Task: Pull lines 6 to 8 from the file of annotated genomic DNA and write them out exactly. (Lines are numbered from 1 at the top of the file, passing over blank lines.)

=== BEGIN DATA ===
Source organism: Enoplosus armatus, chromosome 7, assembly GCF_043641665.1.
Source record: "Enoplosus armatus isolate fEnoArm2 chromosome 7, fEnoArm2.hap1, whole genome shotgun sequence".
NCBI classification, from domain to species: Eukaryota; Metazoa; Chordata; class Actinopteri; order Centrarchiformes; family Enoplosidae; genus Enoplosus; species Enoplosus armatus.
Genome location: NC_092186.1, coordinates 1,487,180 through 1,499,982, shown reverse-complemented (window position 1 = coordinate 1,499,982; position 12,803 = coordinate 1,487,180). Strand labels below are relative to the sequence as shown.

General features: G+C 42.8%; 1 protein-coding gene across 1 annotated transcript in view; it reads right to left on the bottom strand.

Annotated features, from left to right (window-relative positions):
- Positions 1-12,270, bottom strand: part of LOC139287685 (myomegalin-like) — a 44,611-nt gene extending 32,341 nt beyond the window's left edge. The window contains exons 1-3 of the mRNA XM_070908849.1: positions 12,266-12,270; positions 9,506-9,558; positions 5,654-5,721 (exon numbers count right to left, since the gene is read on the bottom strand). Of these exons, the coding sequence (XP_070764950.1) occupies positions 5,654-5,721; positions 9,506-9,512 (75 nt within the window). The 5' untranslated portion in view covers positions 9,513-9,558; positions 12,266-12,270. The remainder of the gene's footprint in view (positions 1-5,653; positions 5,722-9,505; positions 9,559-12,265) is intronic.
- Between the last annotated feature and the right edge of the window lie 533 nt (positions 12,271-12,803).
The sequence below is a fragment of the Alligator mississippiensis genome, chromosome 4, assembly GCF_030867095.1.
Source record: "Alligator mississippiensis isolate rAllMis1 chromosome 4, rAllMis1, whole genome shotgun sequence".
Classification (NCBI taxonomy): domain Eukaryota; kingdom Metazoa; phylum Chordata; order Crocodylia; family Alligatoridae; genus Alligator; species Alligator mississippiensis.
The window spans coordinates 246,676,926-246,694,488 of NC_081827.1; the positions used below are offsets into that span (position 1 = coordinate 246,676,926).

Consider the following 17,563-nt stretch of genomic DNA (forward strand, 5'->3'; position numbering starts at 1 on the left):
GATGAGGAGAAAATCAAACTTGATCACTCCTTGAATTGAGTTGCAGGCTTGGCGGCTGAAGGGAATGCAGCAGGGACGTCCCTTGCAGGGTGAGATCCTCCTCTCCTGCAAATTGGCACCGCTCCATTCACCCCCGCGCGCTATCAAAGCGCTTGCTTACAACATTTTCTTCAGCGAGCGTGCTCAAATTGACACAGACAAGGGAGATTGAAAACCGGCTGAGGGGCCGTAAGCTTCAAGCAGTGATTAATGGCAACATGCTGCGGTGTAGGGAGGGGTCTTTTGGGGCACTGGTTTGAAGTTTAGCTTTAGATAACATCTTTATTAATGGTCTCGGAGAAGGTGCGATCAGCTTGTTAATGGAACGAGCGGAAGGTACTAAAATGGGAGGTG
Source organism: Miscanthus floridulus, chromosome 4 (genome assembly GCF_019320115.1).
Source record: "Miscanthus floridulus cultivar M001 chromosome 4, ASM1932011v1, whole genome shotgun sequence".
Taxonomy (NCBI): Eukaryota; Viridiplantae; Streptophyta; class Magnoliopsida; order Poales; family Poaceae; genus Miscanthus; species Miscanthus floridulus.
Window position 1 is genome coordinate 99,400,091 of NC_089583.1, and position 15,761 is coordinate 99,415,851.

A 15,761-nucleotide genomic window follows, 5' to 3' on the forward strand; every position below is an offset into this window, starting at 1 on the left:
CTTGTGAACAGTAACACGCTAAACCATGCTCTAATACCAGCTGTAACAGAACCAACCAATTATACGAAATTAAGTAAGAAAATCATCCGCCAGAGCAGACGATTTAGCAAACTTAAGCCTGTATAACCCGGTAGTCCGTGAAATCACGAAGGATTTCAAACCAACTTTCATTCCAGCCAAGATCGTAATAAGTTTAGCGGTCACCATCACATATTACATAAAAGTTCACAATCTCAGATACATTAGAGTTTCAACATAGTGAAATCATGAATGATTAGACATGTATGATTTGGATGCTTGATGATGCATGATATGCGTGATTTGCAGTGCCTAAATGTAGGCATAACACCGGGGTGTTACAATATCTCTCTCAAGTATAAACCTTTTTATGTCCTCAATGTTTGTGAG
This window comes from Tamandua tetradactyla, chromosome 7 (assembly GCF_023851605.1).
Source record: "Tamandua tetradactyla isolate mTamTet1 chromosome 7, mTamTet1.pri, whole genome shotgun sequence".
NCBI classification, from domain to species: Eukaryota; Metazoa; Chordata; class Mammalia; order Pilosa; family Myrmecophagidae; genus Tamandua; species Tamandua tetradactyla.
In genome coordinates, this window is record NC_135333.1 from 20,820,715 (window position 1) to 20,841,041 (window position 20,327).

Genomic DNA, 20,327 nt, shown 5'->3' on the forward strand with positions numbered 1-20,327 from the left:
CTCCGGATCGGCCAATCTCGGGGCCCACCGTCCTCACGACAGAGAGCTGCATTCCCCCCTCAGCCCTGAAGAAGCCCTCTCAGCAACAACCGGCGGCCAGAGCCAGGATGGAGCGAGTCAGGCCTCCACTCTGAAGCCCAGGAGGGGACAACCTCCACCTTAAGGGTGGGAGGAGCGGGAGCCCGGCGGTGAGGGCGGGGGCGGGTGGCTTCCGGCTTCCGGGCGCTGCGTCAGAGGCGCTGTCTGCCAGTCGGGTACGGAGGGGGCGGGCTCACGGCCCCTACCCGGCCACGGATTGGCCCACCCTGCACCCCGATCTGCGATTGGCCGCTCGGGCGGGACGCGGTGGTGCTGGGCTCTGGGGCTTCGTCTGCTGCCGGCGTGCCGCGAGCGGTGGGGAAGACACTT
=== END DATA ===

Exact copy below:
Annotated features, from left to right (window-relative positions):
- Positions 1-12,270, bottom strand: part of LOC139287685 (myomegalin-like) — a 44,611-nt gene extending 32,341 nt beyond the window's left edge. The window contains exons 1-3 of the mRNA XM_070908849.1: positions 12,266-12,270; positions 9,506-9,558; positions 5,654-5,721 (exon numbers count right to left, since the gene is read on the bottom strand). Of these exons, the coding sequence (XP_070764950.1) occupies positions 5,654-5,721; positions 9,506-9,512 (75 nt within the window). The 5' untranslated portion in view covers positions 9,513-9,558; positions 12,266-12,270. The remainder of the gene's footprint in view (positions 1-5,653; positions 5,722-9,505; positions 9,559-12,265) is intronic.
- Between the last annotated feature and the right edge of the window lie 533 nt (positions 12,271-12,803).